Winter's Bone Review

It might seem somewhat surprising that, having honed and developed her craft in The Sundance Institute's world famous Labs program, indie darling Debra Granik would move so swiftly to distance her latest tale of windswept Midwest hardship from the festival. Doubly so since they saw fit to again bestow another major award on her this year, the coveted Grand Jury Prize. But when you see Winter's Bone, you will understand her concerns.

A slow burning, relentlessly downbeat story of one poor girl's journey through the harsh underbelly of desperately poor rural Missouri, a place of danger and secrets, this is a world away from the colorfully quirky indie road-trippers that the tight-sweater wearing, fancy coffee-ordering festival base so adore. Though to be fair to Sundance, Frozen River, Precious, and now this film, too, mark a trend of recognition from the festival that there is another side to indie America - a dark side - that's every bit as commercially viable and infinitely more fascinating. Sundance, it seems, is growing up.

The story centers on young Ree (Lawrence), who, having been flatly informed by the local sheriff that her deadbeat, want away father put their ramshackle house up for his bail bond and has now seemingly gone underground, attempts to track him down before she and her two young siblings, plus their catatonic mother, are tossed out into the cold. Anchored by an entirely captivating performance from Lawrence, following her breakout in Guillermo Arriaga's somewhat overlooked The Burning Plain, Granik's neo noir sets itself up as a detective story, with this withered, alienated young kid in for the classic gumshoe.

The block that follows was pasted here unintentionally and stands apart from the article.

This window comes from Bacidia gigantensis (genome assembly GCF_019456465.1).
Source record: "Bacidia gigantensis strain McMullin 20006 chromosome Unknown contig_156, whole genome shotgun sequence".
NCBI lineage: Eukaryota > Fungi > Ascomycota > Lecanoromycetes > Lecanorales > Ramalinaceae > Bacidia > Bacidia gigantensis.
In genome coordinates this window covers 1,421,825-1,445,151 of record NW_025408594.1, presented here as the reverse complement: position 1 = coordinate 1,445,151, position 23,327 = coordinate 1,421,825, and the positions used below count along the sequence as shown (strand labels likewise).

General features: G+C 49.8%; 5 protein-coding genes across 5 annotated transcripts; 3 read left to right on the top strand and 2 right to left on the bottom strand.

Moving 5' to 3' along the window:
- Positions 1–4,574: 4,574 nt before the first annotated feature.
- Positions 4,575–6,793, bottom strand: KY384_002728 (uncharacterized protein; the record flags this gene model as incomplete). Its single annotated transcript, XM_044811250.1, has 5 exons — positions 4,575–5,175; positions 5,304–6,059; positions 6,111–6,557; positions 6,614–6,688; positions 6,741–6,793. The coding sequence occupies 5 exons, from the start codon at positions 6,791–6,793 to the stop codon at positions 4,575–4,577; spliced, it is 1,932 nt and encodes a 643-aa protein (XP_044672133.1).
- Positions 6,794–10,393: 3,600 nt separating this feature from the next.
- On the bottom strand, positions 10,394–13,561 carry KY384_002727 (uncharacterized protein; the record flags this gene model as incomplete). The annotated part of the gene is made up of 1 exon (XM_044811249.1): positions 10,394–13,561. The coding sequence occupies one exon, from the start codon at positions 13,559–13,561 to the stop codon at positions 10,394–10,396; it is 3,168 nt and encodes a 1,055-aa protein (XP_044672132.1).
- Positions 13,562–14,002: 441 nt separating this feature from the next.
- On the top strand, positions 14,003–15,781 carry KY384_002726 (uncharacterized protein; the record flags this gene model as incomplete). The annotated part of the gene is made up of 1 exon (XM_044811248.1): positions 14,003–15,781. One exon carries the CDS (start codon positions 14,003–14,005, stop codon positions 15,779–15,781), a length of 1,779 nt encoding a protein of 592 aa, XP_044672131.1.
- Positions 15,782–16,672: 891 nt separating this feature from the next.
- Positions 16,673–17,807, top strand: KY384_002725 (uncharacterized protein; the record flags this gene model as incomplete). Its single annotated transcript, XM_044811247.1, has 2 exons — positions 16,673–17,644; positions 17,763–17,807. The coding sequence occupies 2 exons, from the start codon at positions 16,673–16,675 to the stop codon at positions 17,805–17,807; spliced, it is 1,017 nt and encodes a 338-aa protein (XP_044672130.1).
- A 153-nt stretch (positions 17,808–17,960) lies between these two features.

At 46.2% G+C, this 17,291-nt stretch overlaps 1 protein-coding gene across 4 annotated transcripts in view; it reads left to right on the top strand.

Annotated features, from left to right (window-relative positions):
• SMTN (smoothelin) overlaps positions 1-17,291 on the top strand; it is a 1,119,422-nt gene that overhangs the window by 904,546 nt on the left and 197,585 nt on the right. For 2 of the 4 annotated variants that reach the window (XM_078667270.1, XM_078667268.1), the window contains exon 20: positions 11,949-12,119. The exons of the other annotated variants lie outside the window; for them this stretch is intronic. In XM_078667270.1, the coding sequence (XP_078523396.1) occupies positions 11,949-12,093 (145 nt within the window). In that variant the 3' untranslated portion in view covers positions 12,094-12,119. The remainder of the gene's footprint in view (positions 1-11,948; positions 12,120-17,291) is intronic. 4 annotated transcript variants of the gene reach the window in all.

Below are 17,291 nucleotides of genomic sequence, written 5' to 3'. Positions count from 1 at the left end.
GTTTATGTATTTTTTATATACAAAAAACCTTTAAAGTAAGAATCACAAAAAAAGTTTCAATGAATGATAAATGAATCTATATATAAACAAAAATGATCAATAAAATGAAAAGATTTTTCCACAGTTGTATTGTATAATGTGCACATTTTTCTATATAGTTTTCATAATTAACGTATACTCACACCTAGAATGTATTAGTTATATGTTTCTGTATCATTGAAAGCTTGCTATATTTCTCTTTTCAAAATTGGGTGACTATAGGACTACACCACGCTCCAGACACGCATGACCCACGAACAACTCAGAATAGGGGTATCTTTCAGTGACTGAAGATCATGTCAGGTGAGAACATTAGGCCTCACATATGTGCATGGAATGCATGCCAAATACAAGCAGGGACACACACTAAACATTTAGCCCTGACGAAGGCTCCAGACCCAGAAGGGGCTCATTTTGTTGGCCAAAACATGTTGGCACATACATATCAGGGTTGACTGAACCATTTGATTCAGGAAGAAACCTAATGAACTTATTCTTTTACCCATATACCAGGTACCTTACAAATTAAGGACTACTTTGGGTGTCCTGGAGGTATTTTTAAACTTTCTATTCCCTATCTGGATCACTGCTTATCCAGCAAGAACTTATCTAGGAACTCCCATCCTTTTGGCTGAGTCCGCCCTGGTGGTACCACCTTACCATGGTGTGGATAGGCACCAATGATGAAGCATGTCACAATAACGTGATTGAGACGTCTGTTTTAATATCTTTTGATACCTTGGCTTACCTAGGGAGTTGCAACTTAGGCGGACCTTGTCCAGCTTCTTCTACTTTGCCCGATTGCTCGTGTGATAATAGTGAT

Full credit to Granik and co-writer Anne Rosellini, this is a smalltown America rarely seen on film, cut to the bone (no pun intended) by scything poverty that infuses those left in it's wake with a bitterness you can practically taste. As Ree, withered but determined, trudges from shack to shack interrogating her reluctant kin it becomes swiftly evident that all is not well here. With the dialogue sanded down to a minimum from Daniel Woodrell's source novel, so much of the story is revealed through subtle tics, cues and reactions to such simple questions as: "Have you seen my dad?" that clue you in to the idea that something is very wrong indeed.

This is a lawless, secretive community, driven by a palpable contempt for outsiders and the larger world that has forgotten and condemned them to this bleak and frozen woodland. Shot on location in the Ozark Mountains, the air is thick with the smell of slow decay. Each house and junk-strewn yard a picture of desolation to the point where you perhaps wonder if you have stumbled onto some lost deleted scenes from John Hillcoat's recent adaptation of The Road?

Enthralling, unnerving, and a movie that never once stumbles into the rural small-town cliché that could so easily undermine it's power, Granik's sophomore is a triumph of perfect measure, announcing her as a major American talent and Lawrence as a rising star for the future. If this truly is the new direction American indie is taking then we welcome the experience. Honestly, it's about time.

DVD Bonus Features

A dry but informative yak-track with Granik and DOP Michael McDonough. Deleted scenes, an alterative opening, and a making-of featurette. Also included is "Hardscrabble Elegy" performed by composer Dickon Hinchliffe, and a theatrical trailer.

"Winter's Bone" is on sale October 26, 2010 and is rated R. Crime-Thriller, Indie. Directed by Debra Granik. Written by Debra Granik and Anne Rosellini (Screenplay), Daniel Woodrell (Novel). Starring Garret Dillahunt, Jennifer Lawrence, John Hawkes, Lauren Sweetser, Shelly Waggener.

Nov
13
2010
Neil Pedley • Associate Editor

Neil is a film school graduate from England now living in New York. In addition to JustPressPlay, Neil writes about for Uinterview.com as well as being a columist and weekly podcast host at IFC.com. His free time is spent acting out scenes from Predator in the woods behind his house, playing all the different parts himself.

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